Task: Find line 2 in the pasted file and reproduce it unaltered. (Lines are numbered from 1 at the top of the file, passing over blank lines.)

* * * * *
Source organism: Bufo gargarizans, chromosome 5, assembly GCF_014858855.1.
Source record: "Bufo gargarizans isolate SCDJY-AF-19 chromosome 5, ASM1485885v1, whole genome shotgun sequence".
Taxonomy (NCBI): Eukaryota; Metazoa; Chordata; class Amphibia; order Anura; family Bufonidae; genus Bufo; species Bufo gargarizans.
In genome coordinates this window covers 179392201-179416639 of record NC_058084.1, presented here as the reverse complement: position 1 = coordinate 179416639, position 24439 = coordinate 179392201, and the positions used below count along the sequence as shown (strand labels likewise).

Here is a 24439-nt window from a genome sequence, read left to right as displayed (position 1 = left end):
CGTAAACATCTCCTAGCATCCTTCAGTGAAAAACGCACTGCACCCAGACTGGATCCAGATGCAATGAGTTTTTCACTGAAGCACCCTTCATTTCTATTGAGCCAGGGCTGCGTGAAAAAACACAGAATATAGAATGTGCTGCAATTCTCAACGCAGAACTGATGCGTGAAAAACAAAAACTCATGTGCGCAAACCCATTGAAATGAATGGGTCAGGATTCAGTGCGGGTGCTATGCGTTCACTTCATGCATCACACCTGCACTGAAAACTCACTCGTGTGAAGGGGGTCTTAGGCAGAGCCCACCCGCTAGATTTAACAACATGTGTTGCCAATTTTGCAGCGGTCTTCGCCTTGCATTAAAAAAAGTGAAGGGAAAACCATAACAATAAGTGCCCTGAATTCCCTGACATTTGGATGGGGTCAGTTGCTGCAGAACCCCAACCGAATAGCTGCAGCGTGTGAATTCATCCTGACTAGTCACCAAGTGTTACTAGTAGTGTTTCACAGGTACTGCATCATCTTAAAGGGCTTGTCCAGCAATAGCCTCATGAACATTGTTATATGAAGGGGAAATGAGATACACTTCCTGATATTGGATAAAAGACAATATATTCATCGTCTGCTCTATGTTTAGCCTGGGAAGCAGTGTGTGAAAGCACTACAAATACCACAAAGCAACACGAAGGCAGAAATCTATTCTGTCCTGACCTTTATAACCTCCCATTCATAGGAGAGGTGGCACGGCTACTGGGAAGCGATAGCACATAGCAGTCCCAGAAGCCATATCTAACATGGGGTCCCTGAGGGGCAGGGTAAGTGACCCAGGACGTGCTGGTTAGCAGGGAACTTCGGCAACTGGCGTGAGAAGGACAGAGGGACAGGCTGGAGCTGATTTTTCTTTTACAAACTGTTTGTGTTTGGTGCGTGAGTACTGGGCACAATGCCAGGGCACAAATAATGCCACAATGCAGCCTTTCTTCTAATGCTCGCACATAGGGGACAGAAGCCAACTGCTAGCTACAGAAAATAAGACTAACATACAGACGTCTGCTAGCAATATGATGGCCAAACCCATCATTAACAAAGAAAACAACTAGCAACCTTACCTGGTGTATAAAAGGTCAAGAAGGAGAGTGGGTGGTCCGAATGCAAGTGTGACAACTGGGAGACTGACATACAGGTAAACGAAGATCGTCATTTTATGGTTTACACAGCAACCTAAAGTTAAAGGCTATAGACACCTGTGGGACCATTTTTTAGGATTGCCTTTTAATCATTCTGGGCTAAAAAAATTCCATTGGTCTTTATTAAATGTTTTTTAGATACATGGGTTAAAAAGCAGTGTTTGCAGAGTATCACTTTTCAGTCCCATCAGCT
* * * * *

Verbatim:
Source record: "Bufo gargarizans isolate SCDJY-AF-19 chromosome 5, ASM1485885v1, whole genome shotgun sequence".